One day, while watching over the desert, the king happened to notice a figure upon a camel, robed in garments of dust-stained linen. The sight of such a traveller was far from unusual, but this figure did not seem to be travelling at all. Observing him through the alchemist’s device, the king saw that he was indeed merely seated upon his camel, motionless in the desert. Fearing some misfortune, the king sent for a guard to ride out to meet him. Continue reading

Puss in Boots in Boots

Flash Fiction Month 2018, Day 10

Challenge #5: Write a story set in a mall including a fairy tale character and an element of anthropomorphism.

“Does this sun cream protect against UVA and UVB?” asked Rumplestiltskin.

“Dunno,” said the cat sitting at the counter, without looking up.

“Well what about this one?” He picked up a different bottle—far too small to be good value for money—from the little impulse-buy shelf dividing the queue from the rest of the shop.

“Dunno,” said the cat, again. He licked one of his tiny cat thumbs and used it to turn the page of his magazine.

“Is there anything you do know?” Rumplestiltskin snapped.

The cat, at last, looked up. “I know I wouldn’t wear that shirt with those shorts,” he said.

Rumplestiltskin tutted and huffed. “This is the worst customer service I’ve ever had!” he proclaimed. “Do you know who I am?”

“Don’t know…” said the cat, absent-mindedly turning another page, “don’t care.”

“Well, you should care!” Rumplestiltskin waggled a tiny finger over the counter. “There are plenty of other shops around here. I could easily take my business elsewhere!”

“Not my problem.”

The cat hopped down from the cashier’s chair, boots clacking against the linoleum. He tucked the magazine back into the rack by the door.

“I was just putting my feet up,” he explained as he left. “I don’t work here.”

If you’ve enjoyed this story, you can find my work from previous Flash Fiction Months collected in these books:

OCR is Not the Only Font Cover REDESIGN (Barbecued Iguana)Red Herring Cover (Barbecued Iguana design)Bionic Punchline eBook CoverOsiris Likes This Cover

Click any cover to find that book in your choice of format.

The Mages and the Demon’s Tower

Flash Fiction Month 2018, Day 9

In brighter times, the Ebon Tower had been a beacon of hope and justice, its garrisons watching over the Merchants’ Way from Grimble’s Vale in the East to Far Baragar in the West. But since the demon Kharael had come to claim it, that tower was a blight upon the land. Travellers would cling to the shadows of the Northern Peaks simply to avoid its gaze, though those roads teemed with wolves and bandits, and many lost their way.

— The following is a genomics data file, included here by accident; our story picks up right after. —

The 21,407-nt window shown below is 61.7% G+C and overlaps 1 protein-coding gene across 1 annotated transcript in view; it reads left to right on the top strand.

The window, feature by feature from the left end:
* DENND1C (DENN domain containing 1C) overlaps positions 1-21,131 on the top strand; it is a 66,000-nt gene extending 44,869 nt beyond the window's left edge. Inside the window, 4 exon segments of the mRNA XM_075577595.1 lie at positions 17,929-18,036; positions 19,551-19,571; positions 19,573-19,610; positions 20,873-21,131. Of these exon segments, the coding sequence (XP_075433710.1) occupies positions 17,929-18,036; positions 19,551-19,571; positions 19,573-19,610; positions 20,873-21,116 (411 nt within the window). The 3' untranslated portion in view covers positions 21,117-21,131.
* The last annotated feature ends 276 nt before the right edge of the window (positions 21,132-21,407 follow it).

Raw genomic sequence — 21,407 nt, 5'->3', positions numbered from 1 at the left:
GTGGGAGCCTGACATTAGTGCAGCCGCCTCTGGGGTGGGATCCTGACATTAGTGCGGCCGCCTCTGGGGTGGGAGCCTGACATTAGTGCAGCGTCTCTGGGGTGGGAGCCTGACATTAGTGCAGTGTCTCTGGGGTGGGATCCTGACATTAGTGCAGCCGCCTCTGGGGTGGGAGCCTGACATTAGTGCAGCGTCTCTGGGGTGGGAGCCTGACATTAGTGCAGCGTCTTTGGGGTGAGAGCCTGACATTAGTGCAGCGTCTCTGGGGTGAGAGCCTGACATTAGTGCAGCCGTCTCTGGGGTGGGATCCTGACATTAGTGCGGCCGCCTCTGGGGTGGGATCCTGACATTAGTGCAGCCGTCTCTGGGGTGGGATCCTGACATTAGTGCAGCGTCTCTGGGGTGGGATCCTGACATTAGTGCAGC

Few could stand against a demon, but the Arch-mage Tharandel was one of those few, and so he felt it his duty to make the attempt. He pushed open the doors of the great hall at the tower’s tallest height, and what he saw there was nothing short of madness.

The demon Kharael had rearranged the very matter of the room. Screaming faces writhed across the walls, their words transmuted into silent flame. The pillars rising seemed to twist and bend, tormented serpents racked by pain that could afflict even stone. And in the centre of it all sat Kharael himself, upon a throne of skulls. Continue reading

The Lion, The Mix and the Wardrobe

Flash Fiction Month 2018, Day 7

Challenge #4*: Write story that opens with the final sentence of a story written by another author this month, and that features a character undergoing a change as part of the plot. It must also include the names of ten or more cocktails and two things that do not ordinarily go together. The total word count must be exactly 377, 610 or 987.

The opening sentence of this story is the final sentence of G. Deyke‘s What Remains After Burning.

“Let’s find another place to sit.” The two barbarians stared with surprise at the heaving cocktail lounge of The Walk-in Wardrobe. It was incredibly busy, and it wasn’t even happy hour. Standing room only. There were some little shelf type things where you could rest your drink, but it just wouldn’t be the same.

“If you’d care to book a seat at the bar, I can get you one in two weeks,” said Alsan, expertly pouring grenadine over a spoon to form a perfectly layered tequila sunrise. Despite not having any thumbs, he was really quite dextrous, and despite being a gigantic lion he was really quite charming. He slid the drink smoothly across the bar to the orc who’d ordered it.

The orc took a sip. “Wow!” he exclaimed. “By the three fingers of Crognar the Clumsy, that was worth the wait!”